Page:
The Ultimate Peace In Life
How many times have you gotten upset because someone wasn’t doing their job, because your child isn’t behaving, because your partner or friend isn’t living up to his or her end of the bargain? Or when you’ve planned something carefully and things didn’t go as you’d hoped?
This kind of anger and irritation happens to all of us — it’s part of the human experience.
One thing that irritates me is when people talk during a movie. Or cut me off in traffic. Or wrongly park their vehicle which blocks other's way. Actually, I have a lot of these little annoyances — don’t we all? And it isn’t always easy to find peace when you’ve become upset or irritated.
See, the cause of our stress, anger and irritation is that things don’t go the way we like, the way we expect them to. Think of how many times this has been true for you.
And so the solution is simple: expect things to go wrong, expect things to be different than we hoped or planned, expect the unexpected to happen. And accept it.
Let me let you in on a little secret to finding peace of mind: see the glass as already broken. So when the nice glass you bought inevitably falls and breaks, someday, you might get upset. But not if you see the glass as already broken, from the day you get it. You know it’ll break someday, so from the beginning, see it as already broken. Be a time-traveler, or someone with time-traveling vision, and see the future of this glass, from this moment until it inevitably breaks.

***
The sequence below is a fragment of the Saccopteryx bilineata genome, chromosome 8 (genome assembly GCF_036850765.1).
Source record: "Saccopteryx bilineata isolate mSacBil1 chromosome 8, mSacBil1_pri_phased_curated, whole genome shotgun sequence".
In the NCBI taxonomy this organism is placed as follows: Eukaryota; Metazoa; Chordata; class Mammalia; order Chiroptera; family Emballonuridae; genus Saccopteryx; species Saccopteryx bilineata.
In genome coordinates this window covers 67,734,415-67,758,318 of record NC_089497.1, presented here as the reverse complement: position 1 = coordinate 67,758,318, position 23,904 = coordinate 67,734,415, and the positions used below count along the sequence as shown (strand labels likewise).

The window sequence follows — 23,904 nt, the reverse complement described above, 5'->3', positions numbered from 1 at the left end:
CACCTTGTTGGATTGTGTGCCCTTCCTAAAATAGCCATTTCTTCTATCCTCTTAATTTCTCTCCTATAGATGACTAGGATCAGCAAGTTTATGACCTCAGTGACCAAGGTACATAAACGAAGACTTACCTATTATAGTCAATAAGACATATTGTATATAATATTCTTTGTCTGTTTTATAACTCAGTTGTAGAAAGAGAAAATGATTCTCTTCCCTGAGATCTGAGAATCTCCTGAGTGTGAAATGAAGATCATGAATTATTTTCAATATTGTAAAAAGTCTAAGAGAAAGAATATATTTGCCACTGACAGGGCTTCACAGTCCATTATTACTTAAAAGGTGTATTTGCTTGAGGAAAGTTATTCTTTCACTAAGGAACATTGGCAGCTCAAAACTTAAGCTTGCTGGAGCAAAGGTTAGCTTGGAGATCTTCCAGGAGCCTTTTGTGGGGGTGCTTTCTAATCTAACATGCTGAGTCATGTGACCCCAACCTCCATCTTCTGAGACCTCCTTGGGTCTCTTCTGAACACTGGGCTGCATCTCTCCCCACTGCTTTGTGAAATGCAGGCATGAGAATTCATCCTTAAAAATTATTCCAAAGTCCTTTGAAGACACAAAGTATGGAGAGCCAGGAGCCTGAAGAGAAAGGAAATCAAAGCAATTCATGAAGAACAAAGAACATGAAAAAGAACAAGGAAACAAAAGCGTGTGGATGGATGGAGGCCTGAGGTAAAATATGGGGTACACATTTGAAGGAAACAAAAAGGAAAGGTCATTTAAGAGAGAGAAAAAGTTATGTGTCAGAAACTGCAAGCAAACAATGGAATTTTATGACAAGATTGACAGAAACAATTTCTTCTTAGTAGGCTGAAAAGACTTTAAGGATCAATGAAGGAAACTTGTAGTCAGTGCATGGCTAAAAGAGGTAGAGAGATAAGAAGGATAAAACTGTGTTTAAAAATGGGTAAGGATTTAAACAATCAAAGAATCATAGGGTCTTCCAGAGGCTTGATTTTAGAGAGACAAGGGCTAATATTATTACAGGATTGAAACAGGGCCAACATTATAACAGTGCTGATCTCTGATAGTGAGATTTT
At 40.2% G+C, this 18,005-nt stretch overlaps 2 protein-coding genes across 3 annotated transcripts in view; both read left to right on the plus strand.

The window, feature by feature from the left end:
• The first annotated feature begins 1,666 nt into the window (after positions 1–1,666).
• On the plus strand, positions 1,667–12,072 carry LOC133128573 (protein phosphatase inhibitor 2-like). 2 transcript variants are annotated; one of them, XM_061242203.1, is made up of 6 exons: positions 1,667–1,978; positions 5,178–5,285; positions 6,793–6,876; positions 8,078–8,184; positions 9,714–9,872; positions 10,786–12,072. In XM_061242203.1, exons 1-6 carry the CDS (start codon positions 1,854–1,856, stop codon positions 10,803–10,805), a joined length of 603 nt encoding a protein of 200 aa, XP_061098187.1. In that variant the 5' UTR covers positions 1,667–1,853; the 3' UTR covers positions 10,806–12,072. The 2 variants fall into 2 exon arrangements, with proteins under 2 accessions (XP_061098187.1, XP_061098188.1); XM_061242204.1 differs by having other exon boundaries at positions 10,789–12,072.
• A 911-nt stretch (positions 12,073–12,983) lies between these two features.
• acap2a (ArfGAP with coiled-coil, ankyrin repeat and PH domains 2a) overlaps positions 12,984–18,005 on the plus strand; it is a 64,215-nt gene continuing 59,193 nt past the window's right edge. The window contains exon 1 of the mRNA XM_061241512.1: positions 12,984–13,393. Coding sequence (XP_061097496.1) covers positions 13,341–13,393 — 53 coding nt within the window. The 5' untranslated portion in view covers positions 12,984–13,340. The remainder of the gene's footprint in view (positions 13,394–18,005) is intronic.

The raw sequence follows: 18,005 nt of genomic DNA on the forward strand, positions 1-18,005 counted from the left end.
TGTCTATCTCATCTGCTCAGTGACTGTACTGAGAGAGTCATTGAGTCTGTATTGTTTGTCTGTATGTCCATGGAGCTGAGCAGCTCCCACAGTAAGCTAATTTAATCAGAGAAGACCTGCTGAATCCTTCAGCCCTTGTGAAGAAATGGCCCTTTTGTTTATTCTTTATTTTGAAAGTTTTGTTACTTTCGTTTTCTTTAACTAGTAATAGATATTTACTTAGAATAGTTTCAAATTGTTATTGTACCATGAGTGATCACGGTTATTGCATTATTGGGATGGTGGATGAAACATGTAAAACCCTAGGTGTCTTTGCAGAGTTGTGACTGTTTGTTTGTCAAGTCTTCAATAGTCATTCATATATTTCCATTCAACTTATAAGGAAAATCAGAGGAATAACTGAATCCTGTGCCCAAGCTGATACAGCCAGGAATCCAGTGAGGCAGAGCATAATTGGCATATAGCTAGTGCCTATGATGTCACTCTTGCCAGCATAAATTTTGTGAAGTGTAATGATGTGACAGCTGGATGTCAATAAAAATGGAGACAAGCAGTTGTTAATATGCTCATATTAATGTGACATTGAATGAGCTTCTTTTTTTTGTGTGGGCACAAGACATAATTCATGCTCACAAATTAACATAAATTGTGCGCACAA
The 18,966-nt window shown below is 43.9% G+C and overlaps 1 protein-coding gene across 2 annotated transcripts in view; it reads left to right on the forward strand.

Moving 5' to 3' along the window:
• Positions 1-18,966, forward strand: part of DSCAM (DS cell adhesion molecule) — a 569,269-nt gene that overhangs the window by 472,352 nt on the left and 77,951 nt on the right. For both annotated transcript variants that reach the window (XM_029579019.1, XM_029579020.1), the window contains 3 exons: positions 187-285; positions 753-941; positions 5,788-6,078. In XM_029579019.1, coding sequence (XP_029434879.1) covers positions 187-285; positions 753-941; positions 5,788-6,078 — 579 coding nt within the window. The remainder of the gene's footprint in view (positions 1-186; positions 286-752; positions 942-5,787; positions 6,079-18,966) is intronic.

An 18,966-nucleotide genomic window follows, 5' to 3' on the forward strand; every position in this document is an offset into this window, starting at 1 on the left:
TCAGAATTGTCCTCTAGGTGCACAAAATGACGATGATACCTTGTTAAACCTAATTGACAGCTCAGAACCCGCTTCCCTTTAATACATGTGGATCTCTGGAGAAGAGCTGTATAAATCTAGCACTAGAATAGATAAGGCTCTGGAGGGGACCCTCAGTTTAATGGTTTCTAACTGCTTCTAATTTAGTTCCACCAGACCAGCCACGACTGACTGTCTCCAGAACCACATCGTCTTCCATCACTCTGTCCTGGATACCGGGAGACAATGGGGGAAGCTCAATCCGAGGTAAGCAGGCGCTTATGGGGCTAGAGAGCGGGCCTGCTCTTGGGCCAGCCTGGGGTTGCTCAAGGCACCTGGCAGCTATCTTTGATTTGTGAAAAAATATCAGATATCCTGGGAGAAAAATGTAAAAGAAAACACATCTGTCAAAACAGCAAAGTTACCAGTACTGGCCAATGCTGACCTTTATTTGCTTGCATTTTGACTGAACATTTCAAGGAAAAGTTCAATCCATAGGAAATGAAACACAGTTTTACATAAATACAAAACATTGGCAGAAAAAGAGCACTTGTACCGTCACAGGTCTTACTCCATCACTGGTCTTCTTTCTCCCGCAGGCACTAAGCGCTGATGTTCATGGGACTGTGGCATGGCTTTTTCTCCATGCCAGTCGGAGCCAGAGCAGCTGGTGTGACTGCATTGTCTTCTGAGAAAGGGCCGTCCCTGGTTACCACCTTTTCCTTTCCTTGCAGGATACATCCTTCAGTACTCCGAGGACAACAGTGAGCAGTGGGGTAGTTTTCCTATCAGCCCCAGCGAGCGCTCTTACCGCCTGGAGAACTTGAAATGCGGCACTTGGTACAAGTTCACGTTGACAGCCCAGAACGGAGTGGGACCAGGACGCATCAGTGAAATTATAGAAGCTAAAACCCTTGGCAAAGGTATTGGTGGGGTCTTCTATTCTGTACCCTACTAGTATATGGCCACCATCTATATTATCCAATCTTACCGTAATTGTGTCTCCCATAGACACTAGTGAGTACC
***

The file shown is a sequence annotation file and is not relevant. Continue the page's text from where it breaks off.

Expect your child to mess up — all children do. And don’t get so upset when they mess up, when they don’t do what they’re “supposed” to do … because they’re supposed to mess up.
Expect your partner to be less than perfect.
Expect your friend to not show up sometimes.
Expect things to go not according to plan.
Expect people to be rude sometimes.
Expect coworkers not to come through sometimes.
Expect roommates not to wash their dishes or pick up their clothes, sometimes.
Expect the glass to break.
And accept it.
You won’t change these inevitable facts — they will happen, eventually. And if you expect it to happen — even see it as already happening, before it happens — you won’t get so upset.
You won’t overreact. You’ll respond appropriately, but not overreact. You can talk to the person about their behavior, and ask them kindly to consider your feelings when they do this … but you won’t get overly emotional and blow things out of proportion.
You’ll smile, and think, “I expected that to happen. The glass was already broken. And I accept that.”
You’ll have peace of mind. And that, my friends, is a welcome surprise.